As such, the Supreme Court held that instead of P18.992 million, the taxpayer was only entitled to a tax credit certificate of P2.084 million which was the total overpayment after applying the P0.288 million amount of substantiated prior year excess credits and P15.752 million amount of substantiated current year creditable withholding taxes against the taxpayer’s income tax due of P13.956 million.

The Supreme Court further ruled that the taxpayer’s carry over of the P16.194 million prior year excess credits was erroneous since it was no longer entitled to claim any tax credit from 2002 in its income tax return for 2003. The Supreme Court explained that out of the P30.150 million prior year excess credits, only P0.288 million thousand was substantiated and the same had already been fully applied by the taxpayer against its income tax due in 2002. In this regard, the Supreme Court ruled that the taxpayer should be assessed deficiency tax for 2003 equivalent to the P16.194 million prior year excess credits that was erroneously carried over.

The taxpayer argued that the alleged deficiency income tax of P16.194 million for 2003 had no bearing on the case which merely involved a claim for a tax credit certificate for the taxable year 2002. However, the Court ignored the former’s argument and ordered the Commissioner of Internal Revenue to issue a final assessment notice and a demand letter for payment of the said deficiency tax for 2003. The Supreme Court cited that one of the cases when preliminary assessment notice is not required to be issued is when a taxpayer who opted to claim a refund or tax credit of excess creditable withholding tax for a taxable period was determined to have carried over and automatically applied the same amount claimed against the estimated tax liabilities for the taxable quarter or quarters of the succeeding taxable year pursuant to Section 228(c) of the Tax Code, as amended.

In the said case, the Supreme Court ordered the issuance of the tax credit certificate in the amount of P2.084 million and a final assessment notice for the taxpayer’s deficiency tax of P16.194 million. It was stressed that the taxpayer cannot offset the amount of tax credit certificate granted to it against the amount of deficiency tax assessed for 2003.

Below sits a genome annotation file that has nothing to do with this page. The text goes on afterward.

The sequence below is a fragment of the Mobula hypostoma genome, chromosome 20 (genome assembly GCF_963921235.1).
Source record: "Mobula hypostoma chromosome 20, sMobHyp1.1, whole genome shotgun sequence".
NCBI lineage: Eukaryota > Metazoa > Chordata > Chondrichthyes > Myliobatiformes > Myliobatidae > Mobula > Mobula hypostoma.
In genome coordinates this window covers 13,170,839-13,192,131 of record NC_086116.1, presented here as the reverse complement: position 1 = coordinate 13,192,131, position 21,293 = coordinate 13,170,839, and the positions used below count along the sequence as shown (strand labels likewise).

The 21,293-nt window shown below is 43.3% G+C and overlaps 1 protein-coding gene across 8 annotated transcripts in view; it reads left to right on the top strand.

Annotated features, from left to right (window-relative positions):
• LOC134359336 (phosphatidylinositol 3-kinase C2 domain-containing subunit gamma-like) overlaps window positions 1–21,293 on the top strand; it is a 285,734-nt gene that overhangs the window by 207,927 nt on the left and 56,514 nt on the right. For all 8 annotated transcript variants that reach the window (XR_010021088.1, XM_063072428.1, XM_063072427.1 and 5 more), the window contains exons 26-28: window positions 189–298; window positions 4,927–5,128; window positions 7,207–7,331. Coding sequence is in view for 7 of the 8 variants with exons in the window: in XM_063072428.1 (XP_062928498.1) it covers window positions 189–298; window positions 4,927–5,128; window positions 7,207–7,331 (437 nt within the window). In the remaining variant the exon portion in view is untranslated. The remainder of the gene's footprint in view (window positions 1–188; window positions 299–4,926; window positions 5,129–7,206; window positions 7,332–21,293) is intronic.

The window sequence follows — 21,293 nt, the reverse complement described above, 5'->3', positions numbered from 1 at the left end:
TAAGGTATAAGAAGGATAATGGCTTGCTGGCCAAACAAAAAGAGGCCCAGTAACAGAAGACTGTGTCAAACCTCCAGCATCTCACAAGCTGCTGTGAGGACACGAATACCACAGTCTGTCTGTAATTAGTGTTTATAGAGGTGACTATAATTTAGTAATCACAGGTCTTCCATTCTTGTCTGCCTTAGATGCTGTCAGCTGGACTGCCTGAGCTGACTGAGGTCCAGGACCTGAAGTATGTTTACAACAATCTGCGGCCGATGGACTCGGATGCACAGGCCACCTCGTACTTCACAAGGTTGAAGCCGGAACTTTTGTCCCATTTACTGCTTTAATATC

Some taxpayers who plan to file for claim of tax refund or tax credit certificate may think that denial of the application is the worst case scenario. However, this decision says otherwise. The ruling reminds all the taxpayers to be more vigilant in its dealings with the tax authorities and to ensure that the latter’s requirements in relation to the claim for tax refund or tax credit certificate are faithfully met. As illustrated in the case, not only is it possible that a refund or a tax credit certificate claimed be denied but that a final assessment, even without an issuance of a preliminary assessment notice, may stem from the Court’s findings on the case.

Maria Caridad G. Dejito is a supervisor from the Tax Group of KPMG R.G. Manabat & Co. (KPMG RGM&Co.), the Philippine member firm of KPMG International. KPMG RGM&Co. has been recognized as a Tier 1 tax practice, Tier 1 transfer pricing practice, Tier 1 leading tax transactional firm and the 2016 National Transfer Pricing Firm of the Year in the Philippines by the International Tax Review.

This article is for general information purposes only and should not be considered as professional advice to a specific issue or entity.

The views and opinions expressed herein are those of the author and do not necessarily represent the views and opinions of KPMG International or KPMG RGM&Co. For comments or inquiries, please email ph-inquiry@kpmg.com or rgmanabat@kpmg.com.

TAXING
Philstar
  • Latest
  • Trending
Latest
Are you sure you want to log out?
X
Login

Philstar.com is one of the most vibrant, opinionated, discerning communities of readers on cyberspace. With your meaningful insights, help shape the stories that can shape the country. Sign up now!

SIGN IN
or sign in with